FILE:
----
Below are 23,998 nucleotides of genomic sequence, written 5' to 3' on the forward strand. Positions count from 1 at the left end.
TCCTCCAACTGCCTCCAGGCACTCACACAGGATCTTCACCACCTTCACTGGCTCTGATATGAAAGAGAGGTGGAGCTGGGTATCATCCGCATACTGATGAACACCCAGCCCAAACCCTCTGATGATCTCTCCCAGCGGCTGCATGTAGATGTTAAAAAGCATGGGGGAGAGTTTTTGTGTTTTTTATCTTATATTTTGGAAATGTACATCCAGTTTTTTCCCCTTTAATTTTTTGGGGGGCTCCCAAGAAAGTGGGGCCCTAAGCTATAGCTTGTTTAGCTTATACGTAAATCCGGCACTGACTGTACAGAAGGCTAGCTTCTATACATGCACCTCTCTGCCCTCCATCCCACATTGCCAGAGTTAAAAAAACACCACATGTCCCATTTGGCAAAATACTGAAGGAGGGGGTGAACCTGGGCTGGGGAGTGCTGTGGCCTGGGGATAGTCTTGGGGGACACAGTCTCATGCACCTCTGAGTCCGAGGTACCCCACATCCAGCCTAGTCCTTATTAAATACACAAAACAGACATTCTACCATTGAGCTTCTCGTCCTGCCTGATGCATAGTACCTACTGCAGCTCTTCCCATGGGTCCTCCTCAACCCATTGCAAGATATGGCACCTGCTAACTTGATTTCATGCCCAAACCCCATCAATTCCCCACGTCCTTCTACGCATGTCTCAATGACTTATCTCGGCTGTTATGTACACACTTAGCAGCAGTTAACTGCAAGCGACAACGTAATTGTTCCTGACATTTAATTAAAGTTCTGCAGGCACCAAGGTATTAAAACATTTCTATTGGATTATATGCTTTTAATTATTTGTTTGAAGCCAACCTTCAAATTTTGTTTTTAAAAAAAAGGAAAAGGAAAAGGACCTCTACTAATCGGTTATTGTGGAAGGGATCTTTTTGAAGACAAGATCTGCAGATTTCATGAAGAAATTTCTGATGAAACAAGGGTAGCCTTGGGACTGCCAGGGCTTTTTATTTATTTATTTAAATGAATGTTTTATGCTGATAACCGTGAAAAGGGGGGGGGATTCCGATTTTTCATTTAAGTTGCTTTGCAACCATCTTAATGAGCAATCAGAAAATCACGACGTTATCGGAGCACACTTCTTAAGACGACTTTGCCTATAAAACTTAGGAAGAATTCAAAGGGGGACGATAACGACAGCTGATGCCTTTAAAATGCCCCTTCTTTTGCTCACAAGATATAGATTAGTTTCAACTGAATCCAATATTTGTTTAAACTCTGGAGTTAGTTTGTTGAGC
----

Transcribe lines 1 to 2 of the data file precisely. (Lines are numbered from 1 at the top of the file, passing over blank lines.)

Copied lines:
Below are 23,998 nucleotides of genomic sequence, written 5' to 3' on the forward strand. Positions count from 1 at the left end.
TCCTCCAACTGCCTCCAGGCACTCACACAGGATCTTCACCACCTTCACTGGCTCTGATATGAAAGAGAGGTGGAGCTGGGTATCATCCGCATACTGATGAACACCCAGCCCAAACCCTCTGATGATCTCTCCCAGCGGCTGCATGTAGATGTTAAAAAGCATGGGGGAGAGTTTTTGTGTTTTTTATCTTATATTTTGGAAATGTACATCCAGTTTTTTCCCCTTTAATTTTTTGGGGGGCTCCCAAGAAAGTGGGGCCCTAAGCTATAGCTTGTTTAGCTTATACGTAAATCCGGCACTGACTGTACAGAAGGCTAGCTTCTATACATGCACCTCTCTGCCCTCCATCCCACATTGCCAGAGTTAAAAAAACACCACATGTCCCATTTGGCAAAATACTGAAGGAGGGGGTGAACCTGGGCTGGGGAGTGCTGTGGCCTGGGGATAGTCTTGGGGGACACAGTCTCATGCACCTCTGAGTCCGAGGTACCCCACATCCAGCCTAGTCCTTATTAAATACACAAAACAGACATTCTACCATTGAGCTTCTCGTCCTGCCTGATGCATAGTACCTACTGCAGCTCTTCCCATGGGTCCTCCTCAACCCATTGCAAGATATGGCACCTGCTAACTTGATTTCATGCCCAAACCCCATCAATTCCCCACGTCCTTCTACGCATGTCTCAATGACTTATCTCGGCTGTTATGTACACACTTAGCAGCAGTTAACTGCAAGCGACAACGTAATTGTTCCTGACATTTAATTAAAGTTCTGCAGGCACCAAGGTATTAAAACATTTCTATTGGATTATATGCTTTTAATTATTTGTTTGAAGCCAACCTTCAAATTTTGTTTTTAAAAAAAAGGAAAAGGAAAAGGACCTCTACTAATCGGTTATTGTGGAAGGGATCTTTTTGAAGACAAGATCTGCAGATTTCATGAAGAAATTTCTGATGAAACAAGGGTAGCCTTGGGACTGCCAGGGCTTTTTATTTATTTATTTAAATGAATGTTTTATGCTGATAACCGTGAAAAGGGGGGGGGATTCCGATTTTTCATTTAAGTTGCTTTGCAACCATCTTAATGAGCAATCAGAAAATCACGACGTTATCGGAGCACACTTCTTAAGACGACTTTGCCTATAAAACTTAGGAAGAATTCAAAGGGGGACGATAACGACAGCTGATGCCTTTAAAATGCCCCTTCTTTTGCTCACAAGATATAGATTAGTTTCAACTGAATCCAATATTTGTTTAAACTCTGGAGTTAGTTTGTTGAGC